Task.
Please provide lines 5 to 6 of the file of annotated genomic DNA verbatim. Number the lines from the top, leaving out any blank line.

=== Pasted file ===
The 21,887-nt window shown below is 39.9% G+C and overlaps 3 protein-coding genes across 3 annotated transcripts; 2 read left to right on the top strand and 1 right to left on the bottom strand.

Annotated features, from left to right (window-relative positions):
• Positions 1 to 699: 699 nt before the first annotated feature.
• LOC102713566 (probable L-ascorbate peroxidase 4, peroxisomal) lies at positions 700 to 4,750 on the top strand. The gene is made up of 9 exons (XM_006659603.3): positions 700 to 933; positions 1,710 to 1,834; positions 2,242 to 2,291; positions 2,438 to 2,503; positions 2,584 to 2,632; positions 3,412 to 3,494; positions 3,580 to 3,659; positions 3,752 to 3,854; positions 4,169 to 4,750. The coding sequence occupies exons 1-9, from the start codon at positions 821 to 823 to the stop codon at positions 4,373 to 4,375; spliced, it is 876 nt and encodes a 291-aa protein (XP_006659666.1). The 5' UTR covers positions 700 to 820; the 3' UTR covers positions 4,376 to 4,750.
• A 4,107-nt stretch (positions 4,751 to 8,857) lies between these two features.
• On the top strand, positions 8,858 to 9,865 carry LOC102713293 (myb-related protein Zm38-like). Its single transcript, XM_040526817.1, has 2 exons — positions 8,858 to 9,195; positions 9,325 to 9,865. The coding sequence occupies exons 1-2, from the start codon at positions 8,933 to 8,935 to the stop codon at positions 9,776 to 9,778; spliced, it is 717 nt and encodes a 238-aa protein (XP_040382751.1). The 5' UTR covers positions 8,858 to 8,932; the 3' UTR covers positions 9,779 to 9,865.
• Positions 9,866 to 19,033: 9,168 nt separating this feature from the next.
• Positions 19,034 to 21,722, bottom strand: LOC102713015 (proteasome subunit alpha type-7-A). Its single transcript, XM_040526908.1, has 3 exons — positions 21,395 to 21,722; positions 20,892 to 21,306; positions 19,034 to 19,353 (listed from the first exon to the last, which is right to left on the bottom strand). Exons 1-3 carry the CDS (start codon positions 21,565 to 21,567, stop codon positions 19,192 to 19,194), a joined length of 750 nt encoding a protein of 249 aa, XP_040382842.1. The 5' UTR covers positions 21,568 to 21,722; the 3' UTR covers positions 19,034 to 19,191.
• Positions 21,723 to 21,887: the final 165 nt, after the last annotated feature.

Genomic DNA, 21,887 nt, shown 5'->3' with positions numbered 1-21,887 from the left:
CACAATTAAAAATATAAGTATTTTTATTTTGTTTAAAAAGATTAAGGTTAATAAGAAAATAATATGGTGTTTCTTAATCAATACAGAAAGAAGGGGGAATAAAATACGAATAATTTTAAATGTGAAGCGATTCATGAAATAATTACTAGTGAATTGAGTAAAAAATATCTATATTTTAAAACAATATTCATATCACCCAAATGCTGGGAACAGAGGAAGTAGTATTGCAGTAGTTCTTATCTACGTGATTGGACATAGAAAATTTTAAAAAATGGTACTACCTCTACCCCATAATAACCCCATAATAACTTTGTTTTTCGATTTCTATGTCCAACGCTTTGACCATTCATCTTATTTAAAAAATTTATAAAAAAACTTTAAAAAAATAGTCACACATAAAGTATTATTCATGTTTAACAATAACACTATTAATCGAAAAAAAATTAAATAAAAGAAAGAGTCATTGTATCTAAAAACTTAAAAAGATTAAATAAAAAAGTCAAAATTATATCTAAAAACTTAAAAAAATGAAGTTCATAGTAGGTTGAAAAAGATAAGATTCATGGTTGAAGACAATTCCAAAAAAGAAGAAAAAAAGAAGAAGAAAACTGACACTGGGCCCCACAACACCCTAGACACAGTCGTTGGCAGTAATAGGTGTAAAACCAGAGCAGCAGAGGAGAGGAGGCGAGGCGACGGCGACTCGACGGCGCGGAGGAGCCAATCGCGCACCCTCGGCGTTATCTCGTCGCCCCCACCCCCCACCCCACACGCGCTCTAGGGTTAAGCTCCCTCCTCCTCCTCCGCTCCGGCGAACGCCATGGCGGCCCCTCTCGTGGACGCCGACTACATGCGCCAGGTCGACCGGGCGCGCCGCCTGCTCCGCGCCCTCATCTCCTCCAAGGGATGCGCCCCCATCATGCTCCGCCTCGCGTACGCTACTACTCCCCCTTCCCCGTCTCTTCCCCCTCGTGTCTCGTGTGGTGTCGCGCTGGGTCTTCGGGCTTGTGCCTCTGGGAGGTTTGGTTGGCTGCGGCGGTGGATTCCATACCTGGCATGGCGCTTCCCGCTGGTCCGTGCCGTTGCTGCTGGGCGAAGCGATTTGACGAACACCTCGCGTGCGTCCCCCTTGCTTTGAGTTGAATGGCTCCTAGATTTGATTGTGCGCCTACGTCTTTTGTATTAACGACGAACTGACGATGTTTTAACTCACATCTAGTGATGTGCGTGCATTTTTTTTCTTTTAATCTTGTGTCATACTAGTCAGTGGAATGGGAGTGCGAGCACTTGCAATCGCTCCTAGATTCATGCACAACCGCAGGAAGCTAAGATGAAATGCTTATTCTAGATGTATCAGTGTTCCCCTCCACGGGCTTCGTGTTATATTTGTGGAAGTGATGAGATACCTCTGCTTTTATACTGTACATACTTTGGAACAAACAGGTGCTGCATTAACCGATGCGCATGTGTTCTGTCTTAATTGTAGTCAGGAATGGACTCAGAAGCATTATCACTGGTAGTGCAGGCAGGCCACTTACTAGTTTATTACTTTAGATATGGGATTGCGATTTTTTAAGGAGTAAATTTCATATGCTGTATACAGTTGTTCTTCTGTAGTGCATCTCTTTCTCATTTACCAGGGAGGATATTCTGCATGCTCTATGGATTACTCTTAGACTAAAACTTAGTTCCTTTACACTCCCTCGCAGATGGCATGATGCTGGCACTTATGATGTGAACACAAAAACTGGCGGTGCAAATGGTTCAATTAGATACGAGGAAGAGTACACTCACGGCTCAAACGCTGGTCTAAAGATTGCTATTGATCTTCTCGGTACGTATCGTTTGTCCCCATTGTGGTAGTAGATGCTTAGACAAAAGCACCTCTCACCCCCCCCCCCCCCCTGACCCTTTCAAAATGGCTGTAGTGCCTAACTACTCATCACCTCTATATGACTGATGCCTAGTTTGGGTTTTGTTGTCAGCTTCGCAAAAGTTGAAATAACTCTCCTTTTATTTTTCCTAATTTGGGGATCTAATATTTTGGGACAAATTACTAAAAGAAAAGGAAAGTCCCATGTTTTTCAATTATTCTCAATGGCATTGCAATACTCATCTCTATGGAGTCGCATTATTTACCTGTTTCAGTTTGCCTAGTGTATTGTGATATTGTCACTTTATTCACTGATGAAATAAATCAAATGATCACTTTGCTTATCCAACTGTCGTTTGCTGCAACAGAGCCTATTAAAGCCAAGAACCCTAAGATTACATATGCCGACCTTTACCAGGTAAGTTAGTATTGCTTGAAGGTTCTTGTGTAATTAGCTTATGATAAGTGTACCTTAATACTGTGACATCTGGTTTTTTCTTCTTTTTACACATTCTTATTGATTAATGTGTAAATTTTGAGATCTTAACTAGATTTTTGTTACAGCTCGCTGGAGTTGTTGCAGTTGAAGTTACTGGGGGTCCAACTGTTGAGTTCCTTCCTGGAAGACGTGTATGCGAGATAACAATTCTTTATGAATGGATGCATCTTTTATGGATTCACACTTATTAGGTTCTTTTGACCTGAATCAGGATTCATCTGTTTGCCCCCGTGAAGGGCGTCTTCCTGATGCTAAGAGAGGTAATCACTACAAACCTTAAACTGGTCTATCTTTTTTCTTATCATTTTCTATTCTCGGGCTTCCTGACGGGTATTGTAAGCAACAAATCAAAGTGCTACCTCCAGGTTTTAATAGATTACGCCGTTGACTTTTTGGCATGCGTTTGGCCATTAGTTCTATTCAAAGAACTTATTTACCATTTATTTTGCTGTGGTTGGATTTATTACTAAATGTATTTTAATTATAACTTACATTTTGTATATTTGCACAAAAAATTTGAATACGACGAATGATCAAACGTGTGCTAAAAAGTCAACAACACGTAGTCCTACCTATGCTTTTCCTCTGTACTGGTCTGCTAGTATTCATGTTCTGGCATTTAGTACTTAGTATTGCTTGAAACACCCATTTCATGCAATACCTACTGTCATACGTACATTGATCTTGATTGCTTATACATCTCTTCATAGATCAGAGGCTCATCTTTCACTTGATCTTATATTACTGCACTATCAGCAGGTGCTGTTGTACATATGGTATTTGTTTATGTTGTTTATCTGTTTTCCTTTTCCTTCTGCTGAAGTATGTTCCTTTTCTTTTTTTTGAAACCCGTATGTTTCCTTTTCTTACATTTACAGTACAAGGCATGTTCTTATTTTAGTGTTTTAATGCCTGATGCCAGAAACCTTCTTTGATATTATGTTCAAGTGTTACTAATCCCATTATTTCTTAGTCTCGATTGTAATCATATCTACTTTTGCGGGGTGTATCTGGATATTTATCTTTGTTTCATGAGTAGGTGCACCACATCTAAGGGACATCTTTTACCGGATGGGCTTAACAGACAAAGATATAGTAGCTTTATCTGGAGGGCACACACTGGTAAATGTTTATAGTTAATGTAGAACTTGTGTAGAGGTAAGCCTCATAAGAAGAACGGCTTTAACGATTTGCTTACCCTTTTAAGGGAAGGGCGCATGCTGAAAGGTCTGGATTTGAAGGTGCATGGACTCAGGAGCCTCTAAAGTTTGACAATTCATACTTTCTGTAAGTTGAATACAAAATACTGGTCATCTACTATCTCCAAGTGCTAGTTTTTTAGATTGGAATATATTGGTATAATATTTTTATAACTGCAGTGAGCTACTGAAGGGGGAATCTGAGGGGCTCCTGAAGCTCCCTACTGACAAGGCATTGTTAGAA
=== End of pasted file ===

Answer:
• A 4,107-nt stretch (positions 4,751 to 8,857) lies between these two features.
• On the top strand, positions 8,858 to 9,865 carry LOC102713293 (myb-related protein Zm38-like). Its single transcript, XM_040526817.1, has 2 exons — positions 8,858 to 9,195; positions 9,325 to 9,865. The coding sequence occupies exons 1-2, from the start codon at positions 8,933 to 8,935 to the stop codon at positions 9,776 to 9,778; spliced, it is 717 nt and encodes a 238-aa protein (XP_040382751.1). The 5' UTR covers positions 8,858 to 8,932; the 3' UTR covers positions 9,779 to 9,865.